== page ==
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You will write a research paper in APA style on a DSM-5 psychological disorder from the course that you are interested in learning more about. Make sure that it is one SPECIFIC disorder from DSM-5 (e.g. major depressive disorder, bipolar disorder, etc) and not a general condition or category of disorders (e.g. depression, bipolar, anxiety, eating disorders). The purpose of the paper is to show that you have adequately researched and understand the disorder, in the areas specified below, using the textbook(s) and other academic material. The research paper will assess how well you can conceptualize, integrate, and apply the information learned in this course.
Part A (15%)
Part A of your paper should include an introduction outlining the topic and the content of the paper, as well as information on etiology of the disorder, DSM-5 diagnostic criteria, and potential for impairment. Use subheadings to denote different sections of the paper.
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Part B (15%)
Part B of your paper should include potential treatment methodologies, typical duration of treatment, efficacy of treatments, as well as a conclusion summarizing the main points of the paper. Use subheadings to denote different sections of the paper.
Each of PART A and PART B of the paper should be a maximum of 1000 words (NOT including references but INCLUDING in-text citations). This means that Part A should not exceed 1000 words and Part B should not exceed 1000 words, respectively. Any information that goes beyond this limit will not be read or marked
part a has already been done i need part b for same topic major depresive disorder
You will write a research paper in APA style on a DSM-5 psychological disorder from the course that you are interested in learning more about. Make sure that it is one SPECIFIC disorder from DSM-5 (e.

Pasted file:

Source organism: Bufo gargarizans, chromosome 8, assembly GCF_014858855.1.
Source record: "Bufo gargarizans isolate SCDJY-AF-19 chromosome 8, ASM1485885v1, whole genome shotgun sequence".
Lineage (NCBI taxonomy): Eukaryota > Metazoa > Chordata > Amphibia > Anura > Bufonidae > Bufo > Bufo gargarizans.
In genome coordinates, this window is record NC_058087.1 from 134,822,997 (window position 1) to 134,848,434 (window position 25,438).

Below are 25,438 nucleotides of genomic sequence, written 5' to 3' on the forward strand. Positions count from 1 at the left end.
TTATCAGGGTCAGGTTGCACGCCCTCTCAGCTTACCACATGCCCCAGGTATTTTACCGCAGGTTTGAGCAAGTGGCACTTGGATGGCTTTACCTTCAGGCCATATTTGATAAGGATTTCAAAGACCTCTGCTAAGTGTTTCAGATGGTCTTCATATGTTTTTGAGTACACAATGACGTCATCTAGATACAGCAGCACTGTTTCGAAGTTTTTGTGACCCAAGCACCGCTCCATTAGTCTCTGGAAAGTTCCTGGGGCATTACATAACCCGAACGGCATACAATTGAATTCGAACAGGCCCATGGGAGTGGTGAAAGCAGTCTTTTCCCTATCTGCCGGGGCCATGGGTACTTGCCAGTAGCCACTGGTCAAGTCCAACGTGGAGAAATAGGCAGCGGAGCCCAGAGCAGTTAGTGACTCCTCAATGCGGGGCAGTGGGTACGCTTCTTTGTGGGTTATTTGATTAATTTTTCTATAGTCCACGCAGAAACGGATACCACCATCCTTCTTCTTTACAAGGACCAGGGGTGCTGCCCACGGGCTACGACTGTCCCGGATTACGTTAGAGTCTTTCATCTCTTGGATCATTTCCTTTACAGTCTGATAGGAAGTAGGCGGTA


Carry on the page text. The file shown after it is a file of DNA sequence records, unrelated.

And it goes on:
Major Depressive Disorder Student Name Department and Institution Name Course Title and Course Name Instructor Name Due Date Major Depressive Disorder Introduction In 2008, the World Health Organization rated major depressive disorder as the third leading cause of the global disease burden. By 2030, this disorder is expected to be ranked as the leading cause of disease burden. Major depressive disorder is incapacitating disorder characterized by low mood, diminished interest, impaired cognitive function, vegetative symptoms, and disturbed sleep or appetite. According to research conducted by Canadian and North American medical authorities, depression costs the North American economy approximately $60 billion annually, with less than that amount lost to lost productivity. MDD is one of the most prevalent mental disorders and one of the most disabling. This paper examines Major Depressive Disorder’s etiology, diagnostic criteria, and impairment. MDD Prevalence Major depressive disorder is a genuine, severe disorder that involves biological, emotional, cognitive, and behavioral changes that normally impair a person’s functioning in all areas of life (Hasin et al., 2018). In Canada, the prevalence of MDD affects approximately 1.45 million individuals or approximately 5 percent of the total population. MDD is the fourth leading cause of disability and is projected to be the second leading cause by 2020; it has a greater impact on public health than somatic conditions such as coronary heart disease, rheumatoid arthritis, and diabetes mellitus. On average, the onset of major depressive disorder occurs in the mid-twenties, but the condition is increasingly recognized as affecting children and adolescents. Etiology of MDD The etiology of major depressive disorder (MDD) is considered multifactorial, indicating that it can be attributed to biological, genetic, environmental, and psychosocial factors. Earlier studies linked MDD to neurotransmitter abnormalities, specifically serotonin, norepinephrine, and dopamine (Bains & Abdijadid, 2022). Antidepressants such as selective serotonin receptor inhibitors, serotonin norepinephrine receptor inhibitors, and dopamine-norepinephrine receptor inhibitors have demonstrated this in treating depression (Bains & Abdijadid, 2022). Bains & Abdijadid, (2022) study indicates that Low levels of serotonin metabolites have been found in individuals with suicidal ideation. Current research indicates that a connection exists between the neuroregulatory system and neural circuits, resulting in secondary neurotransmitter system disruption. GABA, an inhibitory neurotransmitter, and glutamate and glycine, both main excitatory neurotransmitters, play a significant role in the etiology of depression (Bains & Abdijadid, 2022). According to studies, persons with depression have a lower plasma, CSF, and brain GABA levels. Also implicated in the etiology of mood disorders are thyroid and growth hormone abnormalities. According to Bains & Abdijadid, (2022), multiple childhood experiences and trauma are associated with the development of depression later in life. Severe early stress causes significant changes in neuroendocrine and behavioral responses, which can result in structural changes in the cerebral cortex that contribute to severe depression later in life. Genetic factors are still associated with MDD. For an individual to succumb to stress, a familial history of depression, poor relationships with early caregivers or particular personality patterns are leading cause of depression. Moreover, life events and personality traits have been demonstrated to play a significant role in depression. In contrast, cognitive theory demonstrates that cognitive distortion increases a person’s susceptibility to depression. Diagnostic Criteria The diagnostic criteria for major depressive disorder include the presence of five or more of the following symptoms for at least two weeks. A patient must present a change in functioning and demonstrate at least one of the following symptoms, including a depressed mood or showing loss of interest or pleasure (Abnormal Psychology: Perspectives. 2018). First, patient symptoms may include a depressed mood for most of the day, nearly daily. These symptoms may include sadness, emptiness, hopelessness, tearfulness, and irritability in children and adolescents. Second, the patient must demonstrate a diminished desire for pleasurable activities almost daily. Third, a patient may experience significant weight loss despite not restricting or gaining weight nearly every day. The patient may lose approximately 5 percent of their body weight, and their appetite may increase or decrease nearly daily. Fourth, the client almost each daily may exhibit insomnia or hypersomnia (Abnormal Psychology: Perspectives. 2018). Fifth, the client must exhibit psychomotor agitation or retardation, such as feelings of restlessness or being slowed down on daily basis (Abnormal Psychology: Perspectives. 2018). Sixth, the client must present almost on daily basis fatigue or loss of vitality. Seventh, the client must present almost on daily basis feeling empty, excessive, or inappropriately guilty (Abnormal Psychology: Perspectives. 2018). Eight, the client must present nearly on daily basis a decline in the ability to concentrate and think, a behavior that others can observe. Ninth, the client must present repeated suicidal ideation without specific plans, or reported suicide attempts nearly every day. The symptoms are expected to have caused significant distress or impairment in social, occupational, and other important areas of functioning to meet criterion B. The presented symptoms must not be well described by another mental disorder, such as substance misuse, medication, or other mental disorders (Dozois, 2014). For a patient to be diagnosed with a major depressive disorder, he or she must exhibit five or more of the outlined five symptoms. The symptoms determine whether a patient has the condition, as other disorders may present identical symptoms (Abnormal Psychology: Perspectives. 2018). However, according to DSM-V TR, the decision to diagnose MDD depends on how frequently the symptoms are observed and how many symptoms meet criteria A to D. Potential for Impairment MDD significantly impairs a person’s functioning in various areas of life, with emotional well-being being one of these areas. Individuals with MDD experience feelings of sadness, emptiness, or hopelessness and a loss of interest and pleasure in activities they once enjoyed engaging in. Still, MDD impairs attention, concentration, and memory, making it challenging for individual to focus on a task, makes decisions, and recall information. MDD can lead to social withdrawal, decreased communication, and difficulty sustaining intimate relationships further interfering with family and individual social interactions. MDD still impact occupational functioning, resulting in decreased productivity and absenteeism. MDD has a negative effect on academic performance in infants and adolescents. References Abnormal Psychology: Perspectives. (2018). Canada: Pearson Education Canada. 6th edition Bains, N., & Abdijadid, S. (2022). Major depressive disorder. In StatPearls [Internet]. StatPearls Publishing. Dozois, D. J. A. (2014). Abnormal Psychology: Perspectives, DSM-5 Update Edition, Loose Leaf Version. Canada: Pearson Education Canada. Hasin, D. S., Sarvet, A. L., Meyers, J. L., Saha, T. D., Ruan, W. J., Stohl, M., & Grant, B. F. (2018). Epidemiology of adult DSM-5 major depressive disorder and its specifiers in the United States. JAMA Psychiatry, 75(4), 336-346.. doi:10.1001/jamapsychiatry.2017.4602